I am a big fan of Ottessa Moshfegh’s writing. I have also reviewed her novel My Year of Rest and Relaxation which you can check out by clicking on the title. Moshfegh has an amazing way of writing perfectly awful characters in such a nuanced and special way. I feel like you love to hate her characters because she captures the true essence of what is at the core of all human nature. Life is messy, people rarely make good choices, and people stay or get trapped in relationships that they should leave but don’t know how to.
Eileen, the namesake of Moshfegh’s novel, is trapped by circumstance. She lives at home with her alcoholic father. They share, what can only be described as a completely dysfunctional relationship. She is stuck in what some people might call a state of victimhood. That is not to say that her traumas are not valid or terrible, but more that she is unable to help herself out of her negative situation. I always err on the side of caution when using this phrase as it can be used to dismiss people’s real and valid experiences. However, I do believe that Eileen’s inertia is also what makes her a difficult character. It is not just that she can’t help herself, but also that she doesn’t want to help herself. As readers, it feels so easily identifiable in Eileen. The irony being, that we often cannot see it for ourselves.
Eileen’s plight is further compounded by the relationship she has with her father. As people who have experienced alcoholism and mental health issues with close family members can attest, it is a complex line to walk. On the one hand, you love this person. They are, in Eileen’s case, a father, a parent, and supposedly a protector. On the other hand, they are also the source of a lot of pain, sorrow, and disappointments.
In the bleak world that is Eileen’s life, there is of course a catalyst. Namely, that of a new co-worker Rebecca. Eileen works at a correctional facility for young men (It felt very reminiscent of the recent Netflix show, Ratched) and this is where she meets Rebecca. Rebecca is well-dressed, charming, and beautiful enigma to Eileen. She soon becomes infatuated with Rebecca and we never quite work out if Eileen’s affections are solely platonic. The homoerotic nature of Eileen’s and Rebecca’s relationship also speaks to the time the novel is set, in which the repression of women’s desires are still prevalent. It is also interesting that Eileen pivots away from the previous somewhat immature male crushes she had at the correctional facility and into something that seems deeper and more meaningful with Rebecca. Eileen wants to escape and she uses Rebecca as a way to navigate to freedom.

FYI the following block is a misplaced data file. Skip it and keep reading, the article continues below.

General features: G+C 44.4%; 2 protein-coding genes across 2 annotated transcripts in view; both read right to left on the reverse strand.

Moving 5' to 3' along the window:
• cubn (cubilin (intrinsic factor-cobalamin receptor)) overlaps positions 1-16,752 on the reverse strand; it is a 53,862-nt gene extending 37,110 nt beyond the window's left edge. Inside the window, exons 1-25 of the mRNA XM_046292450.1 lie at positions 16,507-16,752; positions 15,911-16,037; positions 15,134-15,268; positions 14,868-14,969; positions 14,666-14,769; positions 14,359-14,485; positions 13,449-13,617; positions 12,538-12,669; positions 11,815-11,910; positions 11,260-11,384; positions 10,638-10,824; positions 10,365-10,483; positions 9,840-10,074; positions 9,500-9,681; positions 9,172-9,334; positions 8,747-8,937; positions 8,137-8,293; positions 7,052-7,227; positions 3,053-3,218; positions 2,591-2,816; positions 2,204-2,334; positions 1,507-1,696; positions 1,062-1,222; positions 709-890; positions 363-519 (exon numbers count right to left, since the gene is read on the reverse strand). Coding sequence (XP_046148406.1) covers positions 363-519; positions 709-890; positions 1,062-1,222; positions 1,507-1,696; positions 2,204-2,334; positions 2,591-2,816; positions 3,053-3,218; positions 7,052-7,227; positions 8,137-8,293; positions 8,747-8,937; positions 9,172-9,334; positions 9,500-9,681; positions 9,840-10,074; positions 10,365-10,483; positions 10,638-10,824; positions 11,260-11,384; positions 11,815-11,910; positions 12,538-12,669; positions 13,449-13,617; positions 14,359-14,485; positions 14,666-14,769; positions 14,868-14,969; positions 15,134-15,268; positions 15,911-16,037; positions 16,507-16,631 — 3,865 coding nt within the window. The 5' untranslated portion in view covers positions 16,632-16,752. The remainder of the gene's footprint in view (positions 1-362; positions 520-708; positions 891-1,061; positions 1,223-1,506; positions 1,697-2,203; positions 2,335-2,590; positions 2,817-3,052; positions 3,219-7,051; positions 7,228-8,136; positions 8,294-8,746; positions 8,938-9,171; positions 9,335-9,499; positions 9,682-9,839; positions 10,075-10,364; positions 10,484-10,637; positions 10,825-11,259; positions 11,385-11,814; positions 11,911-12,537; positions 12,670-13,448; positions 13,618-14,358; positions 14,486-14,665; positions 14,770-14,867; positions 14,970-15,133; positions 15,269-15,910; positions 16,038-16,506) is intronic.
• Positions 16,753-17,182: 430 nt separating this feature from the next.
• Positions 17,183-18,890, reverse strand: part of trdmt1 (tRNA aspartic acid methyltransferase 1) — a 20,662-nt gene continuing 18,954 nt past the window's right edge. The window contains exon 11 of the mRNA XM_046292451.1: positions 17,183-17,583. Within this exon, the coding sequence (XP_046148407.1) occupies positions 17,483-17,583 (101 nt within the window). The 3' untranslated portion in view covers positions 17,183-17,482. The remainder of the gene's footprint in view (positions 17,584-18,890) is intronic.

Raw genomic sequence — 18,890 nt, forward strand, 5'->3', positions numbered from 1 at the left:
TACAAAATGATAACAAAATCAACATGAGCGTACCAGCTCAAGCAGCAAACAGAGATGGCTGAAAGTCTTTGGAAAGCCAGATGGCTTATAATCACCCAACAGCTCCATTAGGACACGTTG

The circumstances that bring Eileen and Rebecca together relate to one of the young inmates, Lee Polk. Without giving too much away, Rebecca and Eileen commit a crime in the name of true justice. It is after this that Eileen flees and starts her new life. But again, it is the relationship that Eileen has with Rebecca that I found the most fascinating in the novel and I could not help but think of Daphne Du Maurier’s novel Rebecca.
Now you might be thinking, is this a stretch? But hear me out. Just like the protagonist in Du Maurier’s novel, Eileen too is beguiled by her Rebecca. She is pushed beyond her limits, thrown into compromising situations, and is ultimately drawn to and haunted by Rebecca. Eileen’s Rebecca is ‘real’ and alive but Eileen is still overcome by her. Eileen fantasizes about her interactions with Rebecca and dreams up ways to casually run into Rebecca at work. Her infatuation grows until the climax of the novel. Much like Du Maurier’s protagonist, Eileen eventually escapes and breaks free from the magical pull that Rebecca has over her and once this facade is shattered she is able to live her life, a new.
The parallel’s between these two Rebeccas begs the question of what kind of literary trope might a Rebecca-woman be? Indeed, one could argue that being haunted and beguiled by a sexually promiscuous, confident, and powerful woman alludes to the struggles all women in face in becoming what their hearts truly desire. Furthermore, the Rebecca character despite appearing to be liberated seems trapped by the very conventions that are supposed to free her. In both novels, the Rebeccas are catalysts of change. The two novels also share a similar storytelling style in that both novels are recounts told by the main protagonists. Moshfegh, however, has given her protagonist a name, Eileen, and therefore, I would argue, more agency in the novel.
The connection between these two texts enriches them both. I love seeing the ways in which literary texts speak to one another. If you have read both novels, I would love to hear your take on it. As always, share the reading love.
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